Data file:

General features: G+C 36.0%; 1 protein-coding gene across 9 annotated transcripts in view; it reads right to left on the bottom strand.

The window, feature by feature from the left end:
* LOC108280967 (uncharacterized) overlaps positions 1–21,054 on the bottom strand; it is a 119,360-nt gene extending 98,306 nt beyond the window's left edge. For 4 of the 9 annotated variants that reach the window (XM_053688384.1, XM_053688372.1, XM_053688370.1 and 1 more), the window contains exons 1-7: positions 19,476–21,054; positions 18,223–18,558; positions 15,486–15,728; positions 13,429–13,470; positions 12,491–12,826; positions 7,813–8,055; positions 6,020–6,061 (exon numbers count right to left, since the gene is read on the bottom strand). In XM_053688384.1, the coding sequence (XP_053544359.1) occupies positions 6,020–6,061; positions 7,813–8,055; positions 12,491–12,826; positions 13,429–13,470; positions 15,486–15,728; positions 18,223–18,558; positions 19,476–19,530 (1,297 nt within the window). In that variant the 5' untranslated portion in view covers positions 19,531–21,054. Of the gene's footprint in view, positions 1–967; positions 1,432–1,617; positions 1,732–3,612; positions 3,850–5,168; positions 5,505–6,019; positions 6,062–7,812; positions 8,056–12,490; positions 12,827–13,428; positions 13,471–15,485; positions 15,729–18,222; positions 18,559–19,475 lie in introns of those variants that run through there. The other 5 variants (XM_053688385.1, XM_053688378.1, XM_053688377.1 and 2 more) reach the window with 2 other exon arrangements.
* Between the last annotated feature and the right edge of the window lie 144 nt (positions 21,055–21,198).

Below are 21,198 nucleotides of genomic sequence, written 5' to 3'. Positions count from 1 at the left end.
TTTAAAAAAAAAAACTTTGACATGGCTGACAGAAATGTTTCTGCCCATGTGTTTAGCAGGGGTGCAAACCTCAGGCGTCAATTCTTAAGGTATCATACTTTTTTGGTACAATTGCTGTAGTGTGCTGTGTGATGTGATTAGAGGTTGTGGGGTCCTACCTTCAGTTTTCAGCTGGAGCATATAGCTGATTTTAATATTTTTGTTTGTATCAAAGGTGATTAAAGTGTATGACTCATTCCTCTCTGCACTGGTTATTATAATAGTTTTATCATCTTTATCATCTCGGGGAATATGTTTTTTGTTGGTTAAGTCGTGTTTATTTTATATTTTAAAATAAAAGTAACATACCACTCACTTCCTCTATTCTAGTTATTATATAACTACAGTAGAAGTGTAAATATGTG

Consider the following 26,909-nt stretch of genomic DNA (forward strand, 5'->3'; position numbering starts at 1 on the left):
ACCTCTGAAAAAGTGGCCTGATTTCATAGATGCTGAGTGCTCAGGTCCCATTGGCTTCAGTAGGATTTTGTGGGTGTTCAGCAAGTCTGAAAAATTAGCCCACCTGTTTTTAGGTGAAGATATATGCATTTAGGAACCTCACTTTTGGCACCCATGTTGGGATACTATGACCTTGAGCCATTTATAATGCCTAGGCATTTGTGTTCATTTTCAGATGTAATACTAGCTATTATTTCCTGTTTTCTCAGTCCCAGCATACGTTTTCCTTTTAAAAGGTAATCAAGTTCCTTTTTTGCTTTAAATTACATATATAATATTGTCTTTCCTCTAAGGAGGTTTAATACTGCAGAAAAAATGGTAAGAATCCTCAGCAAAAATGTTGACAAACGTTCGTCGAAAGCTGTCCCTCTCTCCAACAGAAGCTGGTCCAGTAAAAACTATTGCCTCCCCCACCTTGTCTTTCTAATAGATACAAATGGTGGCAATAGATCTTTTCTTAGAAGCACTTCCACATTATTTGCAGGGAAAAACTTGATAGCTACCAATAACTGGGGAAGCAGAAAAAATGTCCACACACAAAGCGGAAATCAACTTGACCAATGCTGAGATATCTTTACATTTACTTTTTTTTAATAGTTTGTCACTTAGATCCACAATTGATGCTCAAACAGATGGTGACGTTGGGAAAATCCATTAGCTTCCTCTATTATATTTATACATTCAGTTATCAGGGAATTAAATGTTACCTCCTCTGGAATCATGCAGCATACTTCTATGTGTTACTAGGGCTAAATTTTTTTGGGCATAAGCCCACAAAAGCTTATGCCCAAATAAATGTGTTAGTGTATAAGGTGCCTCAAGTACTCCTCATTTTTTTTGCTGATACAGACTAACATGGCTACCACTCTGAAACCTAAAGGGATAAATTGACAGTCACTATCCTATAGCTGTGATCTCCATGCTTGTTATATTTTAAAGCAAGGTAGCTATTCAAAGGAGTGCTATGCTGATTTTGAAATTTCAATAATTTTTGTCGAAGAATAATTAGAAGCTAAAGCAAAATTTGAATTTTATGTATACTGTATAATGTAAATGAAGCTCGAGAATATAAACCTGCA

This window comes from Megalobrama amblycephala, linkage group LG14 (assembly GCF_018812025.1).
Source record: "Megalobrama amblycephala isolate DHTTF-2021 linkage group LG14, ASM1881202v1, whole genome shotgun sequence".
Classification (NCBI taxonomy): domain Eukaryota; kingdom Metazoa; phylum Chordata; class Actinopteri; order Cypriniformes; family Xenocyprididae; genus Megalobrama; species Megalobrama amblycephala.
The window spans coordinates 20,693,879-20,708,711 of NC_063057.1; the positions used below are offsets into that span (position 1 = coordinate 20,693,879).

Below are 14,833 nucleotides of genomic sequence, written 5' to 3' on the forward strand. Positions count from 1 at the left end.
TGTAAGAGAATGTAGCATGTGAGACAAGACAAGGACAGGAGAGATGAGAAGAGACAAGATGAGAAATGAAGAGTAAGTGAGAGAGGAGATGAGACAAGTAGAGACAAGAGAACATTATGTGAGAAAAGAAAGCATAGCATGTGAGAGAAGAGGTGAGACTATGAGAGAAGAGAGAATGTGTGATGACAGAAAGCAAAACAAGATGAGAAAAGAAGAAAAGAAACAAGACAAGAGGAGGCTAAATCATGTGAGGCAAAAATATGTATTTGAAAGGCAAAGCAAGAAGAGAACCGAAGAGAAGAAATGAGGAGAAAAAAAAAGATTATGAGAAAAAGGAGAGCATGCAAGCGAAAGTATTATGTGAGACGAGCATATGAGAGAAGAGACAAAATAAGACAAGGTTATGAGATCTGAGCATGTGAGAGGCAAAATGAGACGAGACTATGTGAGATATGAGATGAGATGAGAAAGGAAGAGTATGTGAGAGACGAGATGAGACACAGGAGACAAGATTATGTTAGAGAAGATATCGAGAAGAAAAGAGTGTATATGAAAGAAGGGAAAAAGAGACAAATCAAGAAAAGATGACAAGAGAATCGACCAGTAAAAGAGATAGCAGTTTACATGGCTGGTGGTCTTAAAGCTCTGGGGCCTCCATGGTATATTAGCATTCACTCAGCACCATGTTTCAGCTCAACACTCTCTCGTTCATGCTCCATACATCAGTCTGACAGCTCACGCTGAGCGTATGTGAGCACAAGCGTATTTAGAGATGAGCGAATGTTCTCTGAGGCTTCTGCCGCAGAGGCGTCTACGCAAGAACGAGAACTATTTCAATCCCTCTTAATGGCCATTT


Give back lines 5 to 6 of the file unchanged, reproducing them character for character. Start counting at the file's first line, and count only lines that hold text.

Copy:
Below are 21,198 nucleotides of genomic sequence, written 5' to 3'. Positions count from 1 at the left end.
TTTAAAAAAAAAAACTTTGACATGGCTGACAGAAATGTTTCTGCCCATGTGTTTAGCAGGGGTGCAAACCTCAGGCGTCAATTCTTAAGGTATCATACTTTTTTGGTACAATTGCTGTAGTGTGCTGTGTGATGTGATTAGAGGTTGTGGGGTCCTACCTTCAGTTTTCAGCTGGAGCATATAGCTGATTTTAATATTTTTGTTTGTATCAAAGGTGATTAAAGTGTATGACTCATTCCTCTCTGCACTGGTTATTATAATAGTTTTATCATCTTTATCATCTCGGGGAATATGTTTTTTGTTGGTTAAGTCGTGTTTATTTTATATTTTAAAATAAAAGTAACATACCACTCACTTCCTCTATTCTAGTTATTATATAACTACAGTAGAAGTGTAAATATGTG